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Changing the name of the OAID cookie

Introducing the OAID cookie

The Revive Adserver software uses several cookies to operate correctly. Each cookie has a specific use and a specific name.

One of these cookies causes a lot of questions, and even concerns in light of current and new privacy regimes like GDPR: the OAID cookie.

A predecessor of the Revive Adserver software, called OpenX Source, had functionality to connect it to a ad network called OpenX Market. In order to be able to recognize site visitors across multiple OpenX Source installations, the OpenX Market needed an identification and that is where the OAID cookie came in. When someone would first be in touch with any Revive Adserver installation, it would generate a completely random and unique value and store that in the OAID cookie.

When the OpenX Source software was replaced by the Revive Adserver software, it continued to generate these OAID cookies, even though it doesn’t actually need them for its own functionality. There might actually be some third party plugins that make use of this cookie, but that’s beyond the scope of this article.

New setting in v4.1.4

Version 4.1.4 of the Revive Adserver software, released on May 25, 2018, has a new setting. Enabling it ensures that the OAID cookie no longer assigns a random but unique value to the OAID cookie. The reason is that technically the OAID when storing a unique value can be considered to be a tracking cookie, which is not permitted under GDPR without prior consent of the visitor. When the new setting is turned on the software no longer generates a random unique value, but instead always assigns the value 01000111010001000101000001010010 to the cookie. This is the binary representation of the acronym GDPR. Any existing OAID cookies will get their current value replaced by 01000111010001000101000001010010 as well.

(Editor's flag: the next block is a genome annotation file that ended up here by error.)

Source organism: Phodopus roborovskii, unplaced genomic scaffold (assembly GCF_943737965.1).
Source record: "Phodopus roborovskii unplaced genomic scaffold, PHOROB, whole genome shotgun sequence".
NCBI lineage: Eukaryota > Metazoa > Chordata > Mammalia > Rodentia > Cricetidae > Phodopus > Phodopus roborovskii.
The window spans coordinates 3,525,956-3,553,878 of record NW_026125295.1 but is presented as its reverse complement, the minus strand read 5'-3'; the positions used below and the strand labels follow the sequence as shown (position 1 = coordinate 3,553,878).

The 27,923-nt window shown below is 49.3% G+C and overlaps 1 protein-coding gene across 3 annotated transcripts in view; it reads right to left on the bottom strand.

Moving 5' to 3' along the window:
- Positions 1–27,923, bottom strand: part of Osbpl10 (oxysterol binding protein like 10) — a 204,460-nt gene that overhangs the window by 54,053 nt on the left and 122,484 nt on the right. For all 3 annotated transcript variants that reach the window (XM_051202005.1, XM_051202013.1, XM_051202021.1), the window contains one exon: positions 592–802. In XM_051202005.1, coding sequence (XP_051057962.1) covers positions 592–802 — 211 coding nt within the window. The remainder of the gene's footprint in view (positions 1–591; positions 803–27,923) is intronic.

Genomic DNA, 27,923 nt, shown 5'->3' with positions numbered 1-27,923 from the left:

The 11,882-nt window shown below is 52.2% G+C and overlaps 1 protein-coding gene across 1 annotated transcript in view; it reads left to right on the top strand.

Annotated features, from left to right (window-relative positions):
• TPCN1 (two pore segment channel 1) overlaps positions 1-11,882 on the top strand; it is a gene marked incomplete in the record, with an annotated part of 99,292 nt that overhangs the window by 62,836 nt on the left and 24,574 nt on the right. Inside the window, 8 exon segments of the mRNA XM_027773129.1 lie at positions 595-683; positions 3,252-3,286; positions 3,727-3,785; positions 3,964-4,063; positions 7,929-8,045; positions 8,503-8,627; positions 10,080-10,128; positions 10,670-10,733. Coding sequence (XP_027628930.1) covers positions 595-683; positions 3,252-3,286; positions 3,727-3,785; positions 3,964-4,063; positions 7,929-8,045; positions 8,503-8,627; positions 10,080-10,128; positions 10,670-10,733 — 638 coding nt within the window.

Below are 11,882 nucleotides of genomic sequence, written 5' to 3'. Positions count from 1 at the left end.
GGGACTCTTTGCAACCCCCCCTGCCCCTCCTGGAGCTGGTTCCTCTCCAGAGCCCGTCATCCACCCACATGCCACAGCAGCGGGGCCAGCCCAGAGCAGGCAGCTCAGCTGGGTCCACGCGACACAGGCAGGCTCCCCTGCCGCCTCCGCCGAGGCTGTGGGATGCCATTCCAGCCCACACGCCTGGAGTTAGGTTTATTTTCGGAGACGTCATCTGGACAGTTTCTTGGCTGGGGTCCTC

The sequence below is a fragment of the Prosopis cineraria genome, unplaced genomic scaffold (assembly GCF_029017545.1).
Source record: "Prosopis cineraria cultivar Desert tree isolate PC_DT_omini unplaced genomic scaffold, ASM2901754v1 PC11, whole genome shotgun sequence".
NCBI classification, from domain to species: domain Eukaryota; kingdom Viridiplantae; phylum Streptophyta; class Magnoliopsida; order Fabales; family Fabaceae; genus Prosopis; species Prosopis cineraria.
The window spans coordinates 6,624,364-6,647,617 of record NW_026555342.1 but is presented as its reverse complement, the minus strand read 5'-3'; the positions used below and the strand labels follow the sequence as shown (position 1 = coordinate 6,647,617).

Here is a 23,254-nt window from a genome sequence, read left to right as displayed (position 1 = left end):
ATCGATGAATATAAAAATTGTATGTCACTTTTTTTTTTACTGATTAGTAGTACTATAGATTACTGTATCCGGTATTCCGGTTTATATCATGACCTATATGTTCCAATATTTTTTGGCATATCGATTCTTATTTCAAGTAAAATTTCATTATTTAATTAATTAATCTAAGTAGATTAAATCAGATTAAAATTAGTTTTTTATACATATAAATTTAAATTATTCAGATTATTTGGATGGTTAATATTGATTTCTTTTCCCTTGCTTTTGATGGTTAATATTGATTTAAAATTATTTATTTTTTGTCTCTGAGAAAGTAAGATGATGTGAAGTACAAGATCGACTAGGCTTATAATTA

Changing the name of the OAID cookie

Even though the OAID cookie is technically no longer a tracking cookie once the new setting in v4.1.4 has been enabled, you might still be concerned about the name of the cookie. Regulators might misinterpret the name of the cookie since the characters ID are still in it.

It is possible to change the name of the cookie to whatever name you prefer. To do that, you will need to be able to directly edit the configuration file of your Revive Adserver installation, which can be found in the ‘var’ folder of the installation.

Open the configuration file in a text editor like VIM or Nano and look for a section called ‘[var]’. In the section, there are many settings lines, and one of these reads as follows by default:


You can enter whatever name you would prefer instead of OAID just behind the = symbol, for example:


Once you’ve saved the changed configuration file, the software will no longer recognize any existing OAID cookies and starts assigning RVGDPR cookies.

About the author

Erik Geurts

Erik Geurts

Independent Revive Adserver consultant

Erik Geurts is an independent Revive Adserver consultant with over 15 years of hands-on experience. He’s also one of the founders and Managing Director of Aqua Platform, a leading Revive Adserver hosting company.

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